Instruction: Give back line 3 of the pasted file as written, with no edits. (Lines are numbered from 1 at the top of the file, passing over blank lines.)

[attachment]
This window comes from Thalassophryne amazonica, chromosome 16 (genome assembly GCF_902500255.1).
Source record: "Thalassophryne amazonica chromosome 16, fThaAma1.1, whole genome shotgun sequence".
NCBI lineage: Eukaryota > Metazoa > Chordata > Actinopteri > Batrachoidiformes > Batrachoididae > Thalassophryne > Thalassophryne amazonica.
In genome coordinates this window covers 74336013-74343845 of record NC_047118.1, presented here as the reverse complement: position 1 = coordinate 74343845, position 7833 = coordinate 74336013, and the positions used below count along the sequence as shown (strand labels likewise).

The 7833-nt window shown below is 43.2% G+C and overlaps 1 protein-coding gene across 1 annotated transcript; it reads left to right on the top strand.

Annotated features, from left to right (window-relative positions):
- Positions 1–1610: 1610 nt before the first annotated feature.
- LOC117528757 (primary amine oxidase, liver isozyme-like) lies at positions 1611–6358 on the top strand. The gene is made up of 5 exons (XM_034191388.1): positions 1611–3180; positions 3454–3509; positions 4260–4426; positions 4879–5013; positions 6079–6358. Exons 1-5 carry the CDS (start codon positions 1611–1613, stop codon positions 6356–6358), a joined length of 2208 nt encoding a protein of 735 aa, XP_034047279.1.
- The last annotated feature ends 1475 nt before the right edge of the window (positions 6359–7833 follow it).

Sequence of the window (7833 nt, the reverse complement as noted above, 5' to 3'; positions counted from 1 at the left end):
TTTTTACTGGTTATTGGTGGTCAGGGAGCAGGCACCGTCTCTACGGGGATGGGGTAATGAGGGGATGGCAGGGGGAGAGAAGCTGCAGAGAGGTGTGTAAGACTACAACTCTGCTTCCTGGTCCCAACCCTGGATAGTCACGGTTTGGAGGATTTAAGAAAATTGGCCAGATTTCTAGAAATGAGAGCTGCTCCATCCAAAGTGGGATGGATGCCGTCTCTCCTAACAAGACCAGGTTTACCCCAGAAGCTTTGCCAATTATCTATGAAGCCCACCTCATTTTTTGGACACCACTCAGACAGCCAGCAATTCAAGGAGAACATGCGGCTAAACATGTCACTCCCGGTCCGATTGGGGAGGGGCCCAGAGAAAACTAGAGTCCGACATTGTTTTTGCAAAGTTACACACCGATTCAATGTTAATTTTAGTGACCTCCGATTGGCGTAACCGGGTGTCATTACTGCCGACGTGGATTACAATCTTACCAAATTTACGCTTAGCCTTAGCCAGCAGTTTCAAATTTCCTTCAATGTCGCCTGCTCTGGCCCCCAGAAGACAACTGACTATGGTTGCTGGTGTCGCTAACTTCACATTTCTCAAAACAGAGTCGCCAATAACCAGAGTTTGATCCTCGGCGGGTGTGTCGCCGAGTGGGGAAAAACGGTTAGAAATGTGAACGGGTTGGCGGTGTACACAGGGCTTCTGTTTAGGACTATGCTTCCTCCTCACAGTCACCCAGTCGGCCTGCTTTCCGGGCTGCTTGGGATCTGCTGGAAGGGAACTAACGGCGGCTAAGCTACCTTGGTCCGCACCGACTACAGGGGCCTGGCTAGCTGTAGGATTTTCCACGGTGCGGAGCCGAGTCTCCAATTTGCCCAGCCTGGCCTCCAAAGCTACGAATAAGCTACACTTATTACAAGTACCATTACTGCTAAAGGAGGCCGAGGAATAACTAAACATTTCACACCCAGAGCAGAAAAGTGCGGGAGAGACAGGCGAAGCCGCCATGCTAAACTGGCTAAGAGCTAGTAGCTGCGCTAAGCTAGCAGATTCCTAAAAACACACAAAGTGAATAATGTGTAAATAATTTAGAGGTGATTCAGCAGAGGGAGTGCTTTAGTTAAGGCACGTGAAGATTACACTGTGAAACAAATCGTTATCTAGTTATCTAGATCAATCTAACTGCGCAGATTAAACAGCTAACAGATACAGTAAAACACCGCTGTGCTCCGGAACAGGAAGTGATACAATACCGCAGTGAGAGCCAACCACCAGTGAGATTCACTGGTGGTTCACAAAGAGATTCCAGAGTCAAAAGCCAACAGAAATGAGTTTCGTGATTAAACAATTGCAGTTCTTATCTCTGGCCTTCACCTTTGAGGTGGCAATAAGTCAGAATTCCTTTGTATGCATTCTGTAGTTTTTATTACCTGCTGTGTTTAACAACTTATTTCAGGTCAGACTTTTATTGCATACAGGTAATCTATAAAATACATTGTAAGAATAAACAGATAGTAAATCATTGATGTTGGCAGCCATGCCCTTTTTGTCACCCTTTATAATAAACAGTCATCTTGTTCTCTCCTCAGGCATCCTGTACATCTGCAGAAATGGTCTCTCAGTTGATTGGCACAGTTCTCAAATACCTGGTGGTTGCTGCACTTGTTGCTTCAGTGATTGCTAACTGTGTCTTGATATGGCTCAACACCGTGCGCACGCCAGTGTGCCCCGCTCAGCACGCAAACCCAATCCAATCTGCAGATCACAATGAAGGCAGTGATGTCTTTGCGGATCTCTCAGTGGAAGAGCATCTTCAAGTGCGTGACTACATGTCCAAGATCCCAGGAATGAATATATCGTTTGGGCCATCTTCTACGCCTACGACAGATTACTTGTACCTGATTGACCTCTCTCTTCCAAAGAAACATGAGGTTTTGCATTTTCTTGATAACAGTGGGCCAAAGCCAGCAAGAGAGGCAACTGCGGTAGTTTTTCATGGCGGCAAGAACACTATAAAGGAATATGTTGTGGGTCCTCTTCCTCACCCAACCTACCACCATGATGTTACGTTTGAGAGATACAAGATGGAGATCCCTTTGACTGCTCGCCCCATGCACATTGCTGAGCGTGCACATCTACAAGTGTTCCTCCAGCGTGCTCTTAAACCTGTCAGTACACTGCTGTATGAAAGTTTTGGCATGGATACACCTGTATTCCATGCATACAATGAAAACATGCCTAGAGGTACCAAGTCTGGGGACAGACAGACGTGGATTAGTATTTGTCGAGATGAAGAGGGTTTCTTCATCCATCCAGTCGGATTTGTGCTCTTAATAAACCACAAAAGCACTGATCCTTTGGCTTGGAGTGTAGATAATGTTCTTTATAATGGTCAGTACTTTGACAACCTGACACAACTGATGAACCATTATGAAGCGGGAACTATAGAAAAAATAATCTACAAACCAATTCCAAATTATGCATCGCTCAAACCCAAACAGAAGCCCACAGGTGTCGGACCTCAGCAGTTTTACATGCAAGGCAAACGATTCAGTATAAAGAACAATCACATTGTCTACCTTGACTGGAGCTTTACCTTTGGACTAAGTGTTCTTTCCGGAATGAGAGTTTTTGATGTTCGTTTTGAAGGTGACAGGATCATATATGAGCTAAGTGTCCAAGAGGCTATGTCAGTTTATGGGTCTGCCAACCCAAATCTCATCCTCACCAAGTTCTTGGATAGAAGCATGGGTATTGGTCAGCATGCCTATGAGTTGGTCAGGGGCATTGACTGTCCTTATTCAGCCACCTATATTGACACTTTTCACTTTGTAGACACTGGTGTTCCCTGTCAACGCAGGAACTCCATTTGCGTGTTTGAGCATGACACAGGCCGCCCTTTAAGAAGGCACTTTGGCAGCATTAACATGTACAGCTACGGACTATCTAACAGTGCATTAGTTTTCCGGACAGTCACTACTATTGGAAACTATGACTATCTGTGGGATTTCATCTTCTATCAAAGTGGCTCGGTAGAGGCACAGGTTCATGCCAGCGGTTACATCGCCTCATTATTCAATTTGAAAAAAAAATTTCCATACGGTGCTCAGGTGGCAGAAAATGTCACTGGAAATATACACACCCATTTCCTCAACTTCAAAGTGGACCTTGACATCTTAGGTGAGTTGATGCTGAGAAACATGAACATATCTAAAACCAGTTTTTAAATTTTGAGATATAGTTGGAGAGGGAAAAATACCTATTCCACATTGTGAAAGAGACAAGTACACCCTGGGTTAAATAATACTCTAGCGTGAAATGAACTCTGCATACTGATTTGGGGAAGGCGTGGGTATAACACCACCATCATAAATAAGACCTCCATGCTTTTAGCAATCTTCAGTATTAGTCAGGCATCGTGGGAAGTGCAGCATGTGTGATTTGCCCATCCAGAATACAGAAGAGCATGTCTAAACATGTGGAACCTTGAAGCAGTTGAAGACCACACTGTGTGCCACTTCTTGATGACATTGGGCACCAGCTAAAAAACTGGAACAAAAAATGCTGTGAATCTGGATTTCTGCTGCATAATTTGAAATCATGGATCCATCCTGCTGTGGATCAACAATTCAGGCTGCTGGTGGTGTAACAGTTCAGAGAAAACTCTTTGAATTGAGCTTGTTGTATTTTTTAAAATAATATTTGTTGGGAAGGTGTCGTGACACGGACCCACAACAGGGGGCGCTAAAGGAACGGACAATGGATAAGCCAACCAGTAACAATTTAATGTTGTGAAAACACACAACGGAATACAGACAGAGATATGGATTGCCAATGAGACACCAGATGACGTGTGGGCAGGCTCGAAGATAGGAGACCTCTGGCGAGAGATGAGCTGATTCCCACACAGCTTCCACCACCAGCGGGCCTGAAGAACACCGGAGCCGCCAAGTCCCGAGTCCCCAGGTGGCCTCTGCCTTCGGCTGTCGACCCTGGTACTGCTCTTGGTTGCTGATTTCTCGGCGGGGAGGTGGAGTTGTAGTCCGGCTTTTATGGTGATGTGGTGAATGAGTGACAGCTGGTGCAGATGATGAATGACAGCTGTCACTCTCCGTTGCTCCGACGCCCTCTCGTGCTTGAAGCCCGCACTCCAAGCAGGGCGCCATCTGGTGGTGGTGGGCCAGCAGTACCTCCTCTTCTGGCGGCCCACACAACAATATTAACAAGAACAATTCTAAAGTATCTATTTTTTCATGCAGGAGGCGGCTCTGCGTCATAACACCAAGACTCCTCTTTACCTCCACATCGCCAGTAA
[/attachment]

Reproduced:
NCBI lineage: Eukaryota > Metazoa > Chordata > Actinopteri > Batrachoidiformes > Batrachoididae > Thalassophryne > Thalassophryne amazonica.